The heavily censored 1981 Italian film The Beyond (which was part of director Lucio Fulci's "Gates of Hell" trilogy) is famous for its gore — including gushy eyeballs and optic nerves.
Beetlejuice showed us that if you're already dead, you can rip off your face, and the eyeballs will take care of themselves. Although they may not take care of the unwanted people in your house.
And of course, Sam Raimi's Deadite epic Evil Dead 2 just had to take it one step further. It shows us the possible consequences of an eyeball popping out of a head. I gagged the first time I saw this scene:
5. They Can Be Punctured
Almost nothing gets people going like the threat of having their eyeball popped. They just seem so juicy.
The 2015 Irish creature feature The Hallow was about ancient beings in the woods with poisonous fingernails. This wonderfully executed scene made you want to squint your eyes.
The infamous Guinea Pig series from Japan was basically a catalog of ways you can violate the human body. The second movie, called The Devil's Experiment, is known (in part) for piercing an eyeball with a needle.
One of the Italian zombie classics, Zombi 2 (actually this movie has a lot of names) is famous for a long, slow sequence of an eye being impaled on a splinter of wood. It seems to last forever.
When fighting, a good way to take your enemy out is by using the old thumb-in-the-eye technique, as demonstrated in Night of the Demons.
6. They Can Be Sliced
Ah yes. Eyeballs and razors. Razors and eyeballs. Razors are themselves weapons that bother people. But bring one to an eye, and you have a masterful combination that can make you literally hide your eyes in your hands.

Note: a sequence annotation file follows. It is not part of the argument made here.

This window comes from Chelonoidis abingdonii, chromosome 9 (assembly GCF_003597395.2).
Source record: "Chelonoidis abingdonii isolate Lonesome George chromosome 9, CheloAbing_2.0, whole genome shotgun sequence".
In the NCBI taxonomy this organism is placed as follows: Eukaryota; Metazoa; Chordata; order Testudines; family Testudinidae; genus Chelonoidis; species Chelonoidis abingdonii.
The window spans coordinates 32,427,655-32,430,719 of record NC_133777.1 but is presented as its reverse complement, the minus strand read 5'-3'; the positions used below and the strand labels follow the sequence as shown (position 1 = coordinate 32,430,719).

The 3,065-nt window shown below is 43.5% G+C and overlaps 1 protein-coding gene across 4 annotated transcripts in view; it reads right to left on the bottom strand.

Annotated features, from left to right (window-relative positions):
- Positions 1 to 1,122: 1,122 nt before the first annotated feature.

I already showed you the scene from Un Chien Andalou above. Let's refresh our memories:
In the 1982 giallo film The New York Ripper, the eyeball was cut vertically instead of horizontally. I'm not sure if putting it color is more effective than black-and-white.
By the way, doctors say that if you happen to cut your eye with a razor, you need to try not to vomit, because the pressure can push the insides of your eyeball outside of it. Seriously.
7. They Can Be Scooped Out
I already mentioned the Guinea Pig series above. In the 1985 entry Flowers of Flesh and Blood, we are treated to the process of using a spoon to remove the eye from its socket:
Worse than that, if you find yourself in one of Jigsaw's traps, as in Saw II, you may have to scoop your own eye out to find a key to unlock a mask of nails ready to slam shut on your face. Not many people would be able to do that. He couldn't:
8. You Have To Cut Them Off By Yourself
One of the most famous (and gut-wrenching) scenes from Hostel is when Paxton rescues Kana, but must take care of the fact that her eye has been burned with a blowtorch.
9. They're Just Missing
Even after seeing those ways to damage your eyes, we must remember that not having them at all is also pretty upsetting.
Birds can peck your eyes out and leave. Alfred Hitchcock recognized this in his 1963 thriller, The Birds.
Gutterballs, a 2008 sex-slasher film (noteworthy for how many times it uses the word "fuck" and "fag"), brilliantly thought of putting used condoms in empty eye sockets.
So there you have my classifications of various methods of torturing audiences with scenes of eyeballs. With the instinctive effectiveness of such scenes, we can be sure that we will never stop seeing these images in our movies — or our nightmares.